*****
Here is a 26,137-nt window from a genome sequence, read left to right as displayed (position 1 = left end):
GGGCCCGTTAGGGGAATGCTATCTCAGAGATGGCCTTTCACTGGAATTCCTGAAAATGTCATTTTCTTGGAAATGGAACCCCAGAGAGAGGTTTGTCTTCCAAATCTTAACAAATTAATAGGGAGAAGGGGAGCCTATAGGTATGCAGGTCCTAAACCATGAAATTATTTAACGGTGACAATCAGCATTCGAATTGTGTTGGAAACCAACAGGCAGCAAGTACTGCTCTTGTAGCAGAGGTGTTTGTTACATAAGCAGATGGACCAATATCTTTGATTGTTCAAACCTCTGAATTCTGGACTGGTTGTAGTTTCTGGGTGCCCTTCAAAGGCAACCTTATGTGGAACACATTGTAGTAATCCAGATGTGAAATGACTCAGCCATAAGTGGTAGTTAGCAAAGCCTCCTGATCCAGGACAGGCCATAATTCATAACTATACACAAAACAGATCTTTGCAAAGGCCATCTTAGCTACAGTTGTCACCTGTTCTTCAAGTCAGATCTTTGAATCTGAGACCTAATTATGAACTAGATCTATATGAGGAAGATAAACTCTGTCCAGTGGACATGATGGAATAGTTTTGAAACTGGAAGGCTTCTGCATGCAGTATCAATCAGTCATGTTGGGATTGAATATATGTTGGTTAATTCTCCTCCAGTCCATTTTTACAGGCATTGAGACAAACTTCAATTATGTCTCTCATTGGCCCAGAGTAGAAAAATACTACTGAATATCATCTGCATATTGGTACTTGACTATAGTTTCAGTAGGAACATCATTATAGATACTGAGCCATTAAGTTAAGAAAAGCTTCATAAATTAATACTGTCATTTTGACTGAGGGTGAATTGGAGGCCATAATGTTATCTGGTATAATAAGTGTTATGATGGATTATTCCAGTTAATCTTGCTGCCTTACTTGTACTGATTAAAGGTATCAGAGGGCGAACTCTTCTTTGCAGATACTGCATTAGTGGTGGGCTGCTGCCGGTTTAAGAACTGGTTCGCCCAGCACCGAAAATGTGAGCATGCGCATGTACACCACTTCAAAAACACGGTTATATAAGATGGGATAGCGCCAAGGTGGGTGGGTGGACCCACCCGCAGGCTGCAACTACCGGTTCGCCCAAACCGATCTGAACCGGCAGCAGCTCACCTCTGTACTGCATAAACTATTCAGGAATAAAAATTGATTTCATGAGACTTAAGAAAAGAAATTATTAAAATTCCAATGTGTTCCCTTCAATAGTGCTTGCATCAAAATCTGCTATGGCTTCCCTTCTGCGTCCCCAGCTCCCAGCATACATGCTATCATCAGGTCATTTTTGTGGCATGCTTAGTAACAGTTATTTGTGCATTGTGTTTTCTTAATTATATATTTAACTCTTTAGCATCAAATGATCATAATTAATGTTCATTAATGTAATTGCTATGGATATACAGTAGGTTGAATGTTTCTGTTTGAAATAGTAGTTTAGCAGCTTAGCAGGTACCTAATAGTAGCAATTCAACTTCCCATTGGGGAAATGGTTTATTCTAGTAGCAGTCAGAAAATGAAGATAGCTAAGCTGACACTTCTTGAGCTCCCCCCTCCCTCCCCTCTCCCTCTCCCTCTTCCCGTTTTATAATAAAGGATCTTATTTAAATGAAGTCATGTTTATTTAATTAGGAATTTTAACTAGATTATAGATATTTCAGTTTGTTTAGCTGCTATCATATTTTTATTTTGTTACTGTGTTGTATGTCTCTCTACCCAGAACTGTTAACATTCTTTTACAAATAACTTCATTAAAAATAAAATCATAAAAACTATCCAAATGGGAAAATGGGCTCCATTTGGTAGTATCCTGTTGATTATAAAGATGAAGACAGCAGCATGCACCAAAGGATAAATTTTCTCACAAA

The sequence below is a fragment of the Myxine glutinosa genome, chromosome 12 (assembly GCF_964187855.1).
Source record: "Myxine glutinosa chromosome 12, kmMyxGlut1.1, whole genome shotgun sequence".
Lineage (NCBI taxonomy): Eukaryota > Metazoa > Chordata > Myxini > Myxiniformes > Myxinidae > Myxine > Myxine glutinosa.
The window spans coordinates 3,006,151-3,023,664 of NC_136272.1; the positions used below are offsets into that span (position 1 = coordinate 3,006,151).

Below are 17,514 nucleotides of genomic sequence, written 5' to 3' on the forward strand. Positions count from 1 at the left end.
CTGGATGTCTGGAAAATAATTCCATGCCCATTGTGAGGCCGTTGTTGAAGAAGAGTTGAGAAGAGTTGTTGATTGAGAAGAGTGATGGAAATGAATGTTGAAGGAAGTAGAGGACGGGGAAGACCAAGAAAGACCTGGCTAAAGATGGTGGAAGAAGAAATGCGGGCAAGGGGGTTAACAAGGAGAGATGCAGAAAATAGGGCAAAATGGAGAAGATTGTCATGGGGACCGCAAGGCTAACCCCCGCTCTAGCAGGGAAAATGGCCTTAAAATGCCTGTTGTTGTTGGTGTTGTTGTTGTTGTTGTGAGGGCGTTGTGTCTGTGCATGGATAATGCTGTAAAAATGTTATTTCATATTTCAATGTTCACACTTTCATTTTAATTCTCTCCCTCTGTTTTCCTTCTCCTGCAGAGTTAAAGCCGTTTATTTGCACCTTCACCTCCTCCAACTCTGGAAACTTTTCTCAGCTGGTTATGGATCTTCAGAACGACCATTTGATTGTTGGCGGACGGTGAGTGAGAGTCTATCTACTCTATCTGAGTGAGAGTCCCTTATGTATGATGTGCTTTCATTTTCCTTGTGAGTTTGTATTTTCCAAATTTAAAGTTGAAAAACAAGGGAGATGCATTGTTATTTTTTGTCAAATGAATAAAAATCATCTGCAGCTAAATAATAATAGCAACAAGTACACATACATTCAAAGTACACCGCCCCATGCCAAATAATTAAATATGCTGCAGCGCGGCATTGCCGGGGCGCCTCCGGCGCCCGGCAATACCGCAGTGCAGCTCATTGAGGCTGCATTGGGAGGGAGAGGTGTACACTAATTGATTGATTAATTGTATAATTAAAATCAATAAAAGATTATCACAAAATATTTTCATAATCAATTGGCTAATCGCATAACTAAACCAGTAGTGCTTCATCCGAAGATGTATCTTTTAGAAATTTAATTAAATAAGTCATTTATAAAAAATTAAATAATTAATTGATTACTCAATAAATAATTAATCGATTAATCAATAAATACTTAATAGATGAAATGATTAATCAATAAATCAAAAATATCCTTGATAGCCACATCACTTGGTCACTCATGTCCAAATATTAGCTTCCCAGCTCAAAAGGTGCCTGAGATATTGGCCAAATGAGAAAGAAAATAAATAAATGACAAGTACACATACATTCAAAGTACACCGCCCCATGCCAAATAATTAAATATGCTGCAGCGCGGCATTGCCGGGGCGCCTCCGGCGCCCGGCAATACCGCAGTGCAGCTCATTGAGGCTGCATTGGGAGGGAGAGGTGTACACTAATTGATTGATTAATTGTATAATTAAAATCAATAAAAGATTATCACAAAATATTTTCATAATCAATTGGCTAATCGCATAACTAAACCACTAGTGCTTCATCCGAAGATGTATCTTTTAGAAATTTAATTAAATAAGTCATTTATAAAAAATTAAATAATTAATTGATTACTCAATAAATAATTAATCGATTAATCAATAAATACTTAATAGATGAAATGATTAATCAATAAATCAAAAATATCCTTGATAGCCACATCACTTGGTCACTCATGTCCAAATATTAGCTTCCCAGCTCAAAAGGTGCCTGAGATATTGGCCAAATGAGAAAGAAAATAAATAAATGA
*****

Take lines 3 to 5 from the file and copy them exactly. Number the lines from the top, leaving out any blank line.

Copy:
The sequence below is a fragment of the Myxine glutinosa genome, chromosome 12 (assembly GCF_964187855.1).
Source record: "Myxine glutinosa chromosome 12, kmMyxGlut1.1, whole genome shotgun sequence".
Lineage (NCBI taxonomy): Eukaryota > Metazoa > Chordata > Myxini > Myxiniformes > Myxinidae > Myxine > Myxine glutinosa.